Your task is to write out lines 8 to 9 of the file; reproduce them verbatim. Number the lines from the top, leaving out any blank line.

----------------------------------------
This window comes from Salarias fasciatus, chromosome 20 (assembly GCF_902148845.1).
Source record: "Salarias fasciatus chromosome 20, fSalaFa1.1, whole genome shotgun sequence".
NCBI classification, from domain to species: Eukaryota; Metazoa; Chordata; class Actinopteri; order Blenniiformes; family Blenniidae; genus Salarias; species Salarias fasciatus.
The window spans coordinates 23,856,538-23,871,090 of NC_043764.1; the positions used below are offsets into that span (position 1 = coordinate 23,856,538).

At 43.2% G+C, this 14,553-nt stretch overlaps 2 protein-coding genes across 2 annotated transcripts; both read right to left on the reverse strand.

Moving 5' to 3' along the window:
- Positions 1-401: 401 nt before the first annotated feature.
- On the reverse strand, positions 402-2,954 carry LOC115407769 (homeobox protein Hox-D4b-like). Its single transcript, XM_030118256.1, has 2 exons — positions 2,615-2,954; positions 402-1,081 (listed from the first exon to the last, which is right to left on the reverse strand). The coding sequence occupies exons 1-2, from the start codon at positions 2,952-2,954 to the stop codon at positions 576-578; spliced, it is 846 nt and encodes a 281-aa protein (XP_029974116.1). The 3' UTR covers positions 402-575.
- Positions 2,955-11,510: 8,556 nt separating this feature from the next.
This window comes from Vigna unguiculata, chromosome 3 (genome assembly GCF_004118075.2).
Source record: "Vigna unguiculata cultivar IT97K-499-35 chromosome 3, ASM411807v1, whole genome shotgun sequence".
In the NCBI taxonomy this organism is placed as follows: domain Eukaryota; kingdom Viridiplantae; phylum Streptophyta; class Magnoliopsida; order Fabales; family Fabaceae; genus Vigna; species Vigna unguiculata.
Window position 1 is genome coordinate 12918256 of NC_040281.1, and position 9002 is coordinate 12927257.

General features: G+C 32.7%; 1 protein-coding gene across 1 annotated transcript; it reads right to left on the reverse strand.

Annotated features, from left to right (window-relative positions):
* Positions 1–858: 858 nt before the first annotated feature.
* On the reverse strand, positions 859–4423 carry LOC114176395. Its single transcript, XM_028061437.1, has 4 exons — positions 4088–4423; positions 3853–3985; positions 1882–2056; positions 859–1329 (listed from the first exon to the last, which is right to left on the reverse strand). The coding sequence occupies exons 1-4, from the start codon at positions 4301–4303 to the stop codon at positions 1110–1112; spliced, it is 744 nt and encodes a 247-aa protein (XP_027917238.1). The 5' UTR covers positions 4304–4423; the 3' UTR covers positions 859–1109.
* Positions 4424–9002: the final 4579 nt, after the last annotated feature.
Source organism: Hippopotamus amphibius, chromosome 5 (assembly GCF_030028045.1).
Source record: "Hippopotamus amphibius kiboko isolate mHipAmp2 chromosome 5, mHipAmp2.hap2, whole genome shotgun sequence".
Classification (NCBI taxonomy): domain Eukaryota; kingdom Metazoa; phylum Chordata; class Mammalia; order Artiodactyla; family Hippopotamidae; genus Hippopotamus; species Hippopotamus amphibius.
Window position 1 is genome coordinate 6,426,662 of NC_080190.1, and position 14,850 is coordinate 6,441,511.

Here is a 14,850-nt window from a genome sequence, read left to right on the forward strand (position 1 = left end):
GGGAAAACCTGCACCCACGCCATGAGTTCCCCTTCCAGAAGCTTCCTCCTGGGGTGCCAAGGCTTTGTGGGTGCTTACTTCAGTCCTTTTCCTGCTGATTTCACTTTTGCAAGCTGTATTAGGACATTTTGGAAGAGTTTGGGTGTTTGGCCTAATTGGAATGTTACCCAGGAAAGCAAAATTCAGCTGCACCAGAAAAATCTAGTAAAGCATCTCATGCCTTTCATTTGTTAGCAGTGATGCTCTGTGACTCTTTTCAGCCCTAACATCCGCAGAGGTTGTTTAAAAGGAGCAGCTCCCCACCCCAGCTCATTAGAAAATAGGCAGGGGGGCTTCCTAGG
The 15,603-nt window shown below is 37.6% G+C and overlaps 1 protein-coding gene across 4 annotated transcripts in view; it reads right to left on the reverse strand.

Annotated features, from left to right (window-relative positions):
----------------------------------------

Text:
- On the reverse strand, positions 402-2,954 carry LOC115407769 (homeobox protein Hox-D4b-like). Its single transcript, XM_030118256.1, has 2 exons — positions 2,615-2,954; positions 402-1,081 (listed from the first exon to the last, which is right to left on the reverse strand). The coding sequence occupies exons 1-2, from the start codon at positions 2,952-2,954 to the stop codon at positions 576-578; spliced, it is 846 nt and encodes a 281-aa protein (XP_029974116.1). The 3' UTR covers positions 402-575.
- Positions 2,955-11,510: 8,556 nt separating this feature from the next.